Auckland: A New Zealand photographer ambushed in the Papua New Guinea jungle by machete wielding attackers says he only survived because a "miracle" $20 watch blocked a blow to his wrist.
Adventurer Colin Monteath, 70, said the machete had directly struck the watch, which shattered upon impact.
Colin Monteath is awaiting surgery after he and two friends were ambushed in the jungle of Papaua New Guinea.
The attack on New Zealander Monteath, his Australian friends and their driver happened about 15 minutes' drive out of Mount Hagen in Papua New Guinea's western highlands.
A professional photographer, Monteath and two Australia friends had flown from Australia's Blue Mountains to Cape York Peninsula in far north Queensland, then to Mount Hagen to photograph wildlife, people and the landscape around the headwaters of the Fly River.
"The ambush happened right at the end of the trip," Monteath said from hospital in Christchurch as he awaited surgery on his thumb, which was injured in the attack.
Monteath and his Australian friends – a pilot and a navigator – were travelling in a minivan up a steep, winding road towards a lodge about an hour's drive from Mount Hagen when the gang chopped down a tree, which fell across the road in front of them.
"You can't go forward … They either slash the tyres or let the tyres down," Monteath said.
The gang then ripped open the van's doors, took the keys and threw them into the forest, before searching the van for valuables. Monteath's digital cards were still in his cameras, with all the images he had captured.
"For the last 30 years, I took the film or the digital cards out of the cameras. I hadn't done that [this time]," he said.
"So what I stupidly defended was my camera gear."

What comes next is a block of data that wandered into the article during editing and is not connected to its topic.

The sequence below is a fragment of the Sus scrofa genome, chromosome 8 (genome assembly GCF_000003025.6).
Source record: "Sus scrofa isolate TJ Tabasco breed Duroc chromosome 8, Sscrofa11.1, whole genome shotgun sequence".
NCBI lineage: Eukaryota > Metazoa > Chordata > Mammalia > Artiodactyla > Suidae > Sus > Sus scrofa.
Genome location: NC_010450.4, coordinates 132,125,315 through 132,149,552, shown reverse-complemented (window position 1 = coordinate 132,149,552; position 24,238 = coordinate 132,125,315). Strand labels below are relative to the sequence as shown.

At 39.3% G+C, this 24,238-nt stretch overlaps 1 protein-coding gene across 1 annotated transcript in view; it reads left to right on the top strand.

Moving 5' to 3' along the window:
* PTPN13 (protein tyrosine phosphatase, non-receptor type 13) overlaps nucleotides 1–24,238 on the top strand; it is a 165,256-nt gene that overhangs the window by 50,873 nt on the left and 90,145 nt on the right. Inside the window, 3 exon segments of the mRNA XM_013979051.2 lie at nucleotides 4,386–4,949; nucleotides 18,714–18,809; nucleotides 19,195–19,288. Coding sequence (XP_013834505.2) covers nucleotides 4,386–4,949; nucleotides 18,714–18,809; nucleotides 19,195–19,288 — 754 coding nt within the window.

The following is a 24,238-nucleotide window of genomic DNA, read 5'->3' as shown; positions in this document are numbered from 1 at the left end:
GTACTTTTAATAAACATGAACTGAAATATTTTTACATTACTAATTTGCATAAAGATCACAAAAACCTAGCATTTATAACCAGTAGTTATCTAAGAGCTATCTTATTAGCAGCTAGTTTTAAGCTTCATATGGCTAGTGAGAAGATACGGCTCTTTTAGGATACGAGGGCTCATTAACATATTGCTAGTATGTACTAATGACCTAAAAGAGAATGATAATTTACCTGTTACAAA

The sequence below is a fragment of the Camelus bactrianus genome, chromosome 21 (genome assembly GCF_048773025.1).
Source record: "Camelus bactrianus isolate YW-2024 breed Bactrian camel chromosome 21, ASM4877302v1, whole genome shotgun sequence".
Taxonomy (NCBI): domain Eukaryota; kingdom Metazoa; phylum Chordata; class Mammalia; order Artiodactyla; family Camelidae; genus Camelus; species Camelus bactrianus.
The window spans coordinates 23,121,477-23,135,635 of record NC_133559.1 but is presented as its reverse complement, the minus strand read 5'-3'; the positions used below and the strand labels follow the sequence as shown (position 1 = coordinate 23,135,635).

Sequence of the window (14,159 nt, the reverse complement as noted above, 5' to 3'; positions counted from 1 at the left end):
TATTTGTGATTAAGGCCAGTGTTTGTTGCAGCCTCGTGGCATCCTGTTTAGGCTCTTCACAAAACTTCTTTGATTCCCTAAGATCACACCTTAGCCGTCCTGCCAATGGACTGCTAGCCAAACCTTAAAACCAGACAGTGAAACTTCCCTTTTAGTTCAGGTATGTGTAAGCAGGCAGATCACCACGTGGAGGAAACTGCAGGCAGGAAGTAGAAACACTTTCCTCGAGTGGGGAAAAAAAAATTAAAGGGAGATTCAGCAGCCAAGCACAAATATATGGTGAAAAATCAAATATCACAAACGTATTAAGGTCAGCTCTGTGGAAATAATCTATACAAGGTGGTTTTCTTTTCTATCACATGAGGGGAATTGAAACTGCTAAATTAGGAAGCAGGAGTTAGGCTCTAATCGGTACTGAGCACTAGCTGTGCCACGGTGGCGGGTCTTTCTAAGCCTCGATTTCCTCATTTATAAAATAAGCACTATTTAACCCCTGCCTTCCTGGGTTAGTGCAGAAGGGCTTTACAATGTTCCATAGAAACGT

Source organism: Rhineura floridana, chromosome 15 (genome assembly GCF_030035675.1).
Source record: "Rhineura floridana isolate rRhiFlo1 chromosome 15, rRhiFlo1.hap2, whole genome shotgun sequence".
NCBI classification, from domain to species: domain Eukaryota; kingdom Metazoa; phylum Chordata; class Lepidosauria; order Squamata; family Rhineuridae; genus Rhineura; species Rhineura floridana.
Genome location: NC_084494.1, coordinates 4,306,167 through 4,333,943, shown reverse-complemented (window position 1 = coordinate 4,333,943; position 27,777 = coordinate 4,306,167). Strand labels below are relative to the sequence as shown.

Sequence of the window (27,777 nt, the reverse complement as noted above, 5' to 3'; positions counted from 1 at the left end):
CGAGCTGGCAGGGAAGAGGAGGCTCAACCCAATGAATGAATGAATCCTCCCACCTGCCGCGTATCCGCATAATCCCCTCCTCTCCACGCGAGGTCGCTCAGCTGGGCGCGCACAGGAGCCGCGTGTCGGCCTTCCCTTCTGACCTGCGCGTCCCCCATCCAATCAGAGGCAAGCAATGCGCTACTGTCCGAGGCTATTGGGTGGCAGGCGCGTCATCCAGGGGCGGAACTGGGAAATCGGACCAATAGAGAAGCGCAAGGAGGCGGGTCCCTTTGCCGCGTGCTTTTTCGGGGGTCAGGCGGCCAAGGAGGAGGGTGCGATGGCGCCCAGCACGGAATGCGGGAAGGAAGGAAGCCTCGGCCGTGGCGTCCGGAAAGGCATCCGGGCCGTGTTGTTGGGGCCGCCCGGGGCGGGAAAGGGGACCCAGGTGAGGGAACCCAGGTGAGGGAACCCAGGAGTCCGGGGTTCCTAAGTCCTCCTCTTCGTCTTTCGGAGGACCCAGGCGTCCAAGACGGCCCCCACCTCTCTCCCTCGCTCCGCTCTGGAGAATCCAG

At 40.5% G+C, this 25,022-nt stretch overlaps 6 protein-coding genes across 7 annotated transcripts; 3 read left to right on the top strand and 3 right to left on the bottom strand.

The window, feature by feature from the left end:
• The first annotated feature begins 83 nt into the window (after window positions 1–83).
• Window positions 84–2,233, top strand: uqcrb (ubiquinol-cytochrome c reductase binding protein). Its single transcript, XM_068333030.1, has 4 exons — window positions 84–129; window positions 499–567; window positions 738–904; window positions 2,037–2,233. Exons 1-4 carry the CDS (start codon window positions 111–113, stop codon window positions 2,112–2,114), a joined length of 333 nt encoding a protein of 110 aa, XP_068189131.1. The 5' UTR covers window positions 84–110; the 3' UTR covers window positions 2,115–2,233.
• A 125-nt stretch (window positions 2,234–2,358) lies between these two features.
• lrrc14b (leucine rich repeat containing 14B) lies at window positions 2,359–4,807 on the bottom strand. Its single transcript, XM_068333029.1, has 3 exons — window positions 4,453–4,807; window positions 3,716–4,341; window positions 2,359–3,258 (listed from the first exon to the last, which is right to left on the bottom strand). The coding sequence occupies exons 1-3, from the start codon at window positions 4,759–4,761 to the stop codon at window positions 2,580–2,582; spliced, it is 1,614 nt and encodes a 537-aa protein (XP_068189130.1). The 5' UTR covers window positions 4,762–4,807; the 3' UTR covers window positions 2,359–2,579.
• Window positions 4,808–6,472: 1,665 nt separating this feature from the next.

An attacker using the flat side of the machete blade hit Monteath about six times but the photographer refused to hand over his camera. The furious thief then switched the machete round and "let loose", slashing at Monteath's wrist with the full force of the blade.
"The miracle was, the machete hit my wristwatch. They rushed off with all our baggage including the keys to the aeroplane," he said.
The whole ambush took about two minutes, Monteath said.
A local woman witnessed the attack and saw where the bandits had thrown the minivan keys, so Monteath and his friends drove back on flat tyres to Mount Hagen, where Monteath had three tendons "sewn up" as he spent the night in hospital.
Thanks to the efforts of local villagers and some contacts in the PNG Highlands, the trio now had had about 80 per cent of their baggage returned. Cash and cellphones were still missing, Monteath said.
But at least six men had been arrested and Monteath said many local people had apologised to him and tracked the thieves down.
"Hundreds of local people [were] all saying 'I'm sorry, I'm sorry, I'm sorry'… They were quite upset for us."
Monteath said he had never experienced any violence in remote places before but he still loved PNG.
He had some "delayed shock" and was not even sure what day he arrived back in New Zealand.
His pilot and navigator friends had returned to Australia.
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